The U.S. House of Representatives voted on Thursday to boost Medicare payments to physicians in a move that could help shore up support from doctors for a sweeping Democratic-backed healthcare overhaul.

The House voted 243-183 for the bill that would stop a 21 percent Medicare pay cut for doctors next year and put in place an updated payment formula that would better reward primary care physicians and reflect the sharp increase in healthcare costs.

Democratic backers said the pay boost was necessary to ensure that the elderly enrolled in the government's Medicare healthcare program did not lose access to doctors.

Republican opponents called it a payoff to an influential doctors' group to ensure its continued support for healthcare reform. They objected to the bill because Democratic leaders did not include any measures to pay for the $210 billion 10-year cost of the legislation.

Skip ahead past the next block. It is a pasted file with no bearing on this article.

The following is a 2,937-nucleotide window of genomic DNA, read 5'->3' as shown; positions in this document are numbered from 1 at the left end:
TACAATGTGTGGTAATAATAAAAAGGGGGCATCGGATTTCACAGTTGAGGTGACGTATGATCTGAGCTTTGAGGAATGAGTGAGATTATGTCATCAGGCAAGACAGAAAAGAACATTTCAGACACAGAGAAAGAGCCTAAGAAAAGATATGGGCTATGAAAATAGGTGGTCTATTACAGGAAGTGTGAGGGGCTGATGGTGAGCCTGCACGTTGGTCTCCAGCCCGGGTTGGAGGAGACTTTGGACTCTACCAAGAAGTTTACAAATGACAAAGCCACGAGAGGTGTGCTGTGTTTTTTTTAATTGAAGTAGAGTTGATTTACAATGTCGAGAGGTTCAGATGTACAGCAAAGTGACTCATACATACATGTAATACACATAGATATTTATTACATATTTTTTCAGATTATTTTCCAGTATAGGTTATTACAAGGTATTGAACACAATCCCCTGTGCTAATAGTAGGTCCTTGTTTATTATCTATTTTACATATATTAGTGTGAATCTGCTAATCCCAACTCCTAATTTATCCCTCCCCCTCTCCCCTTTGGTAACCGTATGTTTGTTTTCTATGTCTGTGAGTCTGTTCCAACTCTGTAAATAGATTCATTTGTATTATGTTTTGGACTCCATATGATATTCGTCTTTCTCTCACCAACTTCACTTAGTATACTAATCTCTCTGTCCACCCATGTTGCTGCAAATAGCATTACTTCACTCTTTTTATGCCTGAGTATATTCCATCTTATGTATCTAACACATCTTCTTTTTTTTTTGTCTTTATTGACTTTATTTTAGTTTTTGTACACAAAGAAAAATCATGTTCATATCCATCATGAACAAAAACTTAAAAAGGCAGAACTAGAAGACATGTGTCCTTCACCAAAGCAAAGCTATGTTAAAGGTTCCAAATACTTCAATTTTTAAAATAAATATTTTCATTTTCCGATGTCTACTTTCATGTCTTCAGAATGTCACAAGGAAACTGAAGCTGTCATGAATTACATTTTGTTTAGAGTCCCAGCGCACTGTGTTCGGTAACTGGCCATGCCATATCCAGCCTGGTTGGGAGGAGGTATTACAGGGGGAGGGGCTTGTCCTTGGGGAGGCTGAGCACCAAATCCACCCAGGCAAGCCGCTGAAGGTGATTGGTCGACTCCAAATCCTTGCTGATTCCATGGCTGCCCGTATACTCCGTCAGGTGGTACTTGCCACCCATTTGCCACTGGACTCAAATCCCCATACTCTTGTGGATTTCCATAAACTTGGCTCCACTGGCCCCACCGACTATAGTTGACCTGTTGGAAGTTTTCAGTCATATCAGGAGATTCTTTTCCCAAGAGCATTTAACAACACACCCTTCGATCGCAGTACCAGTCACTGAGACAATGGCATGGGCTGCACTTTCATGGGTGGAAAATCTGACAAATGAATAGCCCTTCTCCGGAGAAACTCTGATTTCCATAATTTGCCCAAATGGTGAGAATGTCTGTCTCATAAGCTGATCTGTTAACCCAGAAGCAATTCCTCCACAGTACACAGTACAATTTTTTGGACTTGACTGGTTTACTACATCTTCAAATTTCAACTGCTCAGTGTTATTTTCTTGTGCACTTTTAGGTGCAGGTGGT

This is nothing more than a political payoff to the American Medical Association, Republican Representative Joe Barton said.

The 250,000-member AMA linked the payment formula update to its support for healthcare reform passed by the House on November 7. The group argued that passing the Medicare bill would be a good show of faith by Congress that it was prepared to honor any new commitments made in the overhaul.

The White House backs the legislation, but the bill faces an uncertain fate in the Senate, which is about to begin debate on its version of a healthcare overhaul that is a top domestic priority for President Barack Obama.

The Senate failed to pass similar legislation in October amid growing concern over record budget deficits.

Senate Democratic leaders included in their broad healthcare reform bill a temporary measure that would stop next year's Medicare pay cut for doctors, leaving until later any action on a long-term plan to improve Medicare payments.

Congress has voted for years for temporary fixes to the Medicare payment formula to prevent deep pay cuts. The House bill would put an end to that annual ritual and replace the current formula with a more generous plan.

If we do nothing, payments to doctors treating Medicare patients will drop by 21 percent in the New Year with more cuts in the years to come, said House Democratic Leader Steny Hoyer. If we allow that to take place, many seniors will find their doctor is no longer available.